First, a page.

- Lack of participation from members can cause the business to decline.
Limited Liability Corporations (LLC)
A limited liability corporation, or an LLC, is a legal structure that combines the benefits of a corporation and a partnership. One of the main benefits of an LLC is that the business is an independent entity. As a result, they have the limited personal liability features of a corporation and the tax efficiencies and operational flexibilities of a partnership. But, LLCs can be time consuming and difficult to set up, so they're not optimal for small restaurants and businesses. Instead, they're more common for large chains and establishments with multiple franchises.
Pros of Limited Liability Corporations
Here are some of the benefits of opening an LLC.
- Members are protected from personal liability for any business decisions or debts that are incurred.
- There is less record-keeping and paperwork involved, and fewer startup costs are required.
- There are fewer restrictions on profit sharing in an LLC, and members can distribute profits from the business as they see fit.
Cons of Limited Liability Corporations
While LLCs offer limited personal liability and many freedoms, there are some downsides as well.
- Oftentimes, when a member leaves an LLC, the business dissolves and the remaining members are left with the burden of fulfilling all remaining obligations to close the business.
- Members are considered self-employed and must pay the self-employment tax contributions.
- The entire net income of the LLC is subject to the self-employment tax.
A C corporation is an independent entity that is taxed separately from its owners. This type of business is made up of different shareholders which are given stock when they invest. This type of ownership structure typically isn't viable if you're just opening one restaurant location due to the amount of effort, paperwork, and money that's involved. Additionally, according to regulations, C corporations must have assets of $10 million or more, which is unlikely for new restaurants.
Pros of C Corporations
If you're planning on starting a large restaurant chain, a C corporation may be the best type of business for you. Here are some benefits to using this ownership structure.
- The corporation acts as a separate entity, so shareholder's personal assets are protected from any of the business's debts or legal actions.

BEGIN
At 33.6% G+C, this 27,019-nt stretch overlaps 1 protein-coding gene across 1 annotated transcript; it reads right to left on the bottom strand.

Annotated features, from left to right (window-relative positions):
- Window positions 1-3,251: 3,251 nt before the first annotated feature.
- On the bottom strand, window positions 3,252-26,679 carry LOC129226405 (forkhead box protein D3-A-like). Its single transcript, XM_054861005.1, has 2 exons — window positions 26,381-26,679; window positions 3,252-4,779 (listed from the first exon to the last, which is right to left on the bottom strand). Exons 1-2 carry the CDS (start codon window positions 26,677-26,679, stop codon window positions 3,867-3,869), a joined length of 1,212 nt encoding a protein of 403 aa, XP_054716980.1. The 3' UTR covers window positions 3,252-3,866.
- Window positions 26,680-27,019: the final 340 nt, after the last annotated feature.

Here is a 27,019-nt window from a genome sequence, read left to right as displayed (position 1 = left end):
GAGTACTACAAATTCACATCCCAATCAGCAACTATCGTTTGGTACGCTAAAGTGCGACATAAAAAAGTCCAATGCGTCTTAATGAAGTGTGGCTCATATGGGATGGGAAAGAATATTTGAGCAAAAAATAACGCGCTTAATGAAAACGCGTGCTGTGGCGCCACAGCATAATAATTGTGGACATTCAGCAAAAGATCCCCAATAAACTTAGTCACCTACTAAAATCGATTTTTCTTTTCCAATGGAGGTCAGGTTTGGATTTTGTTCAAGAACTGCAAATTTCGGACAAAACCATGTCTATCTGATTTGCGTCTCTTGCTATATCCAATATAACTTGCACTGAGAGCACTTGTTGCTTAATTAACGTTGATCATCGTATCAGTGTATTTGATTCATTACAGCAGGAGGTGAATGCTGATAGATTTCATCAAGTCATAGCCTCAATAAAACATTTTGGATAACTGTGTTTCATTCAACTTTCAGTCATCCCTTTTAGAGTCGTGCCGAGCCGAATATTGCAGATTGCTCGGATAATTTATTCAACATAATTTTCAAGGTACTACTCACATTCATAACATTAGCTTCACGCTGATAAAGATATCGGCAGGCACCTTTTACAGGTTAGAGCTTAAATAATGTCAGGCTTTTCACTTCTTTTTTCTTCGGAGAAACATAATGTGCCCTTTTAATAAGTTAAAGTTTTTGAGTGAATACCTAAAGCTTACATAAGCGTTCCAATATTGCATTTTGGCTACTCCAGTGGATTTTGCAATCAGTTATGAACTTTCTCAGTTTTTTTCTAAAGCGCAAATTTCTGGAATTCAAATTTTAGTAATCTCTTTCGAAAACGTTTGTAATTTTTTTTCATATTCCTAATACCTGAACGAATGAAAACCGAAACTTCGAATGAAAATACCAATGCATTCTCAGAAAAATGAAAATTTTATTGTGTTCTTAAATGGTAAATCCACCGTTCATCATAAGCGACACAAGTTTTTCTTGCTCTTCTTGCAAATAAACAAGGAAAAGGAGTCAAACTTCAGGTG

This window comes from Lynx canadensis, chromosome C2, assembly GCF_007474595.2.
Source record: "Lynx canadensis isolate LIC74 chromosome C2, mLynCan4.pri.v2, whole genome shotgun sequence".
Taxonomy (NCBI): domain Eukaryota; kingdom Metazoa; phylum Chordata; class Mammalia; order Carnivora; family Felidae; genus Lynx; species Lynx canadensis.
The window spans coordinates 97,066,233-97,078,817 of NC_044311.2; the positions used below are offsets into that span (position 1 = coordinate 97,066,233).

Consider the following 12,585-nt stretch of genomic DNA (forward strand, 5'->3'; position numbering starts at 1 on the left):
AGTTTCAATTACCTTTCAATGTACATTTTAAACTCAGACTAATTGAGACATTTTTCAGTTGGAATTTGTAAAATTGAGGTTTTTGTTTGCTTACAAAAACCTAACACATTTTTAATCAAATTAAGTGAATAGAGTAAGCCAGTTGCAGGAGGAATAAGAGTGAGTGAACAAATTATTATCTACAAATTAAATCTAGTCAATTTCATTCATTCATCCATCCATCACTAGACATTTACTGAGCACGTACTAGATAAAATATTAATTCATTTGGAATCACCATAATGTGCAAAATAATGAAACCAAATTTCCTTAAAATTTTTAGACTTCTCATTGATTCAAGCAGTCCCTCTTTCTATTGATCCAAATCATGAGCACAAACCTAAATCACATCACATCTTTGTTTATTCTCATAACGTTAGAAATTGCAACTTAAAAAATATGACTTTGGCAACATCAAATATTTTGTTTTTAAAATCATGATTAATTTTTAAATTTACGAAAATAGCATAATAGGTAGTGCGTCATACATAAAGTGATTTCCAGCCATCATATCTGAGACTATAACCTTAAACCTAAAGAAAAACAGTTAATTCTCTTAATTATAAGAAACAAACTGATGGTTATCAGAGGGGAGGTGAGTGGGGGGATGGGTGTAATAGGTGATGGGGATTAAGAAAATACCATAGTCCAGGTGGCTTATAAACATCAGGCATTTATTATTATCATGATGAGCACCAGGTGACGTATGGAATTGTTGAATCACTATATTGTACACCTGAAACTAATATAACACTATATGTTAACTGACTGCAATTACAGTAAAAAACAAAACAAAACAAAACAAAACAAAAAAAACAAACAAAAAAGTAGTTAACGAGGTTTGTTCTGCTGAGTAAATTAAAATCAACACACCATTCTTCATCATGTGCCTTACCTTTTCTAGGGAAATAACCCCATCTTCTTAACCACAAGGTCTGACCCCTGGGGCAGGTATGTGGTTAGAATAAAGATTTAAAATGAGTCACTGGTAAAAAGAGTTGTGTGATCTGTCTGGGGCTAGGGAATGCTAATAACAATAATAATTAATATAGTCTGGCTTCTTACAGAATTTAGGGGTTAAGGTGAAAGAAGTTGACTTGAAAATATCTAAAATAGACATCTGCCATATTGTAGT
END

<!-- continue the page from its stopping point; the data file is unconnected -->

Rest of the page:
- Corporations can easily raise funds through the sale of stocks.
- Taxes can be filed separately from the personal taxes of the corporation's owners.
Cons of C Corporations
While this business type might work for large organizations, they are not the best choice for every type of foodservice establishment. Here are some cons of starting C corporations.
- Corporations are costly and time-consuming to start and operate.
- Sometimes, corporations can be taxed twice. Once when the company makes a profit, and again when dividends are paid to stockholders.
- There is additional paperwork to fill out because corporations are highly regulated by federal, state, and local agencies.
An S corporation is similar to a C corporation, but it has to file additional tax forms with the IRS before they get set up. S corporations also choose to pass corporate income, losses, deductions, and credits to their shareholders, which impacts the shareholder's federal taxes. The shareholders then report the income flow and recieve a tax assessment based on their individual income. Generally, a local business will not want to choose this option as it's meant for larger business models.
Pros of S Corporations
If you run a large foodservice organization, there are many benefits to operating an S corporation.
- Unlike a C corporation, taxes in an S corporation are only paid at the individual level and not at the corporate level, which eliminates the chances of double taxation.
- Some expenditures that the business incurs can be written off as business expenses.
- Owners of an S corporation can have an independent life separate from their shareholders, allowing them to leave the company without disturbing business operations.
Cons of S Corporations
Here are some potential downsides of starting an S corporation.
- Since an S corporation is a separate structure, you need to hold director and shareholder meetings regularly.
- There are strict compensation requirements in place for shareholders.
- S corporations have a risk of paying higher employment taxes than other types of businesses.
The type of business that is best for your restaurant depends on which how large you expect your business will be. For example, small mom and pop restaurants are probably best as sole proprietorships or partnerships. But, if your restaurant starts becoming popular and you're considering expanding and opening multiple locations, filing paperwork to become an LLC or corporation may be a worthwhile option.